7.  I accept it is extremely difficult to get an agreed compromise as clearly the Government has not thought through what they were going to do before abolishing the hereditary peers. Some life peers on merit is the best approach.

  8.  An independent second house is necessary to act as a check on the Government. Too many members of the House of Commons have a front bench job which means they have to remain on side. There is no other way that ensuring that the Lords are active or are on a long-term appointment.

  9.  The Lords has functioned well for over 700 years and the greater the independence from Party Whips the better. Politicians should not be excluded, but interference should be minimised by those with worthwhile experience outside the party political sphere. Look for those with experience, honest people with respect and integrity. This is important today more so than ever.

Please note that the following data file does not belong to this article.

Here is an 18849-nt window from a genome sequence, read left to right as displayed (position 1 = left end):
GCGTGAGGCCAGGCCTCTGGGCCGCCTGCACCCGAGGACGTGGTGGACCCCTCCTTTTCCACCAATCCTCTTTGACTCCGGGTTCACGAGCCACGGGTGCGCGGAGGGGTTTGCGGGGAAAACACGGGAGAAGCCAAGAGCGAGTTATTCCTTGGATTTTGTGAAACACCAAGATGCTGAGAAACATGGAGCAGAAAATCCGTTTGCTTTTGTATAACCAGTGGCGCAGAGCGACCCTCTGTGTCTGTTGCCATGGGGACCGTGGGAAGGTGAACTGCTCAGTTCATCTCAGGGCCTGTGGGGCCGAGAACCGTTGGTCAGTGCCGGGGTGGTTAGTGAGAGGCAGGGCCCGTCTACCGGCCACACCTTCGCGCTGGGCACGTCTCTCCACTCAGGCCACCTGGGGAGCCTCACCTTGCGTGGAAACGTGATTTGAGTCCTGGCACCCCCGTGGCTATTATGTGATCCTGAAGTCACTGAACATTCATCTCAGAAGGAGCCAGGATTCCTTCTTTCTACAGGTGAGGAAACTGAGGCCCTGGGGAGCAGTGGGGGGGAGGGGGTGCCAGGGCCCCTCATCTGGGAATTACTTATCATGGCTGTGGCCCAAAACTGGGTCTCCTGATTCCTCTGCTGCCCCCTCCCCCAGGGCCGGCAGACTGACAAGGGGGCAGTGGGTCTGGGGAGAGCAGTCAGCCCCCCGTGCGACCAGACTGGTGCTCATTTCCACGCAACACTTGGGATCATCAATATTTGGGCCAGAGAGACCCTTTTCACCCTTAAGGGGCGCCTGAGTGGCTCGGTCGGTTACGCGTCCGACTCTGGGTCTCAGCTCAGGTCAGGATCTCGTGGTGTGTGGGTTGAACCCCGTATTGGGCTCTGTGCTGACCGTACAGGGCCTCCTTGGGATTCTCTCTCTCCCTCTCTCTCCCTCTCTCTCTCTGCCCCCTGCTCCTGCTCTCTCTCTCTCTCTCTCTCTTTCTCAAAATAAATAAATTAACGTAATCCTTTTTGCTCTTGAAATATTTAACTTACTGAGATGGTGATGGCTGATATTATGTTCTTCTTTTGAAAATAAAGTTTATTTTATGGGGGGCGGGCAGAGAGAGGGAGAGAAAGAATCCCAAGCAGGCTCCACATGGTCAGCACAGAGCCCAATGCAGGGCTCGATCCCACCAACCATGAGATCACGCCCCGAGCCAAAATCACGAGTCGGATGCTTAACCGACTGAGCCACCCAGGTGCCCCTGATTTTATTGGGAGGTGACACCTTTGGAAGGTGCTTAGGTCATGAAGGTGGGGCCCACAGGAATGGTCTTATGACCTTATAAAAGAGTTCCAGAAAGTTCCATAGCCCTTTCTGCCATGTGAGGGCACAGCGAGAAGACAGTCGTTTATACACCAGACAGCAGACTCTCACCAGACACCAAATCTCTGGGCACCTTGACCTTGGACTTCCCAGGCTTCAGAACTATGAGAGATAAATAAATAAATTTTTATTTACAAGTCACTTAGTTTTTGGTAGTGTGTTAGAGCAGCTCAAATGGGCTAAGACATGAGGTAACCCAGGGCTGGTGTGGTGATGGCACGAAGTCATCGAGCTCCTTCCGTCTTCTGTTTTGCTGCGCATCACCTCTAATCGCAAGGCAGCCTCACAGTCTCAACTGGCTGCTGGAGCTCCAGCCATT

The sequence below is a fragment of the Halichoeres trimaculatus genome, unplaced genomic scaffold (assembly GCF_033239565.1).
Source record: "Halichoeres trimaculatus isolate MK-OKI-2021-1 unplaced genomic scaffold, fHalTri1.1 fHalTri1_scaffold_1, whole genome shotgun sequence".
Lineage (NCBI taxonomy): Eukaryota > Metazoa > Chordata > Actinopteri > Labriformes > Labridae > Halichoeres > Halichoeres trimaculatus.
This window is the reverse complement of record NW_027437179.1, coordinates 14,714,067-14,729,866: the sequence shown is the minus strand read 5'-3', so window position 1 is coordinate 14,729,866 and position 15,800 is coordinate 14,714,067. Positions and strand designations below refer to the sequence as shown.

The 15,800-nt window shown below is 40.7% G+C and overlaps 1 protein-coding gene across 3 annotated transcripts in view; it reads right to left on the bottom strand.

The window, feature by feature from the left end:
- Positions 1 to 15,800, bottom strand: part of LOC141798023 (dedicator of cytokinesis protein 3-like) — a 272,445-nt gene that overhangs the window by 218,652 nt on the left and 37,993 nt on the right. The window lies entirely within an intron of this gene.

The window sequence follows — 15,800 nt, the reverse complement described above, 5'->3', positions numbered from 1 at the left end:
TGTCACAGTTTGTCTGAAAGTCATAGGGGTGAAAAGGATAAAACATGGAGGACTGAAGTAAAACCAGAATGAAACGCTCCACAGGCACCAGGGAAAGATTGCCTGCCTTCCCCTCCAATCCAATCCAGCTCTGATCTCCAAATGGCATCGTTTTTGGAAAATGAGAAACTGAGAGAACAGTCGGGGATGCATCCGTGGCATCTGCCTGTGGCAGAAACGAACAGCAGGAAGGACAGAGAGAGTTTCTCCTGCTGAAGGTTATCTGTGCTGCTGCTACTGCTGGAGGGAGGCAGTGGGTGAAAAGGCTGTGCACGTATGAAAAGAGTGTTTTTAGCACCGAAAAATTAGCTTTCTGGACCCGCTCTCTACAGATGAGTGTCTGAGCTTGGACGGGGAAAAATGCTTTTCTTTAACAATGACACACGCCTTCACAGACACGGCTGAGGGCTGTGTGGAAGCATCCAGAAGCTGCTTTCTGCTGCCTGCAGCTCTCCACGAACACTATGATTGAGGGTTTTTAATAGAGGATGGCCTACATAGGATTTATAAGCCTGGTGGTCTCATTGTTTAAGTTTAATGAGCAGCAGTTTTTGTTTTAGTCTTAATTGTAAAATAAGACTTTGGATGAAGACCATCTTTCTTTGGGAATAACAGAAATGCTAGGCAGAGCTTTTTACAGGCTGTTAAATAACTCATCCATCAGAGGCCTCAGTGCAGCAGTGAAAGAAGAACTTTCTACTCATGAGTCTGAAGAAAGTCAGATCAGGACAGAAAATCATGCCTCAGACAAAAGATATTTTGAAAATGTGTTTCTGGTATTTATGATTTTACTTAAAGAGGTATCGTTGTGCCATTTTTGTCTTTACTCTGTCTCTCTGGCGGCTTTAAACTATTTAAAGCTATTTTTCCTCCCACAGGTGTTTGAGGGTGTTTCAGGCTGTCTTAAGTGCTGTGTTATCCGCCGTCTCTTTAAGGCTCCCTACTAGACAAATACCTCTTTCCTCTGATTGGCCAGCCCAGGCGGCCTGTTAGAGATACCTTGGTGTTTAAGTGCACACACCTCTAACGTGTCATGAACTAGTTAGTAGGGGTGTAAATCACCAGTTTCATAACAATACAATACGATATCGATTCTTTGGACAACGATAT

10.  Essentially I believe that a strong second chamber is needed as a check on the Commons in order to protect our liberties. Either we should have kept essentially what we had or the second chamber should now be completely elected. I favour a smaller number of members than for the Commons and election by proportional representation.

  11.  Extremely concerned about this government's attempts to tamper with the British constitution and I also feel strongly that the second chamber is essential and probably the reform of it has gone far enough.

  12.  I strongly believe in the need for an effective Upper House; there has to be a break on the excesses of government. Anyone who has listened to debates in both Houses must be conscious that the level of debate in the House of Lords is infinitely superior and I was appalled when I saw a list of the names of those putting themselves forward for self-nomination to the Lords. I resent the incipient cronyism of which I suspect there is too much.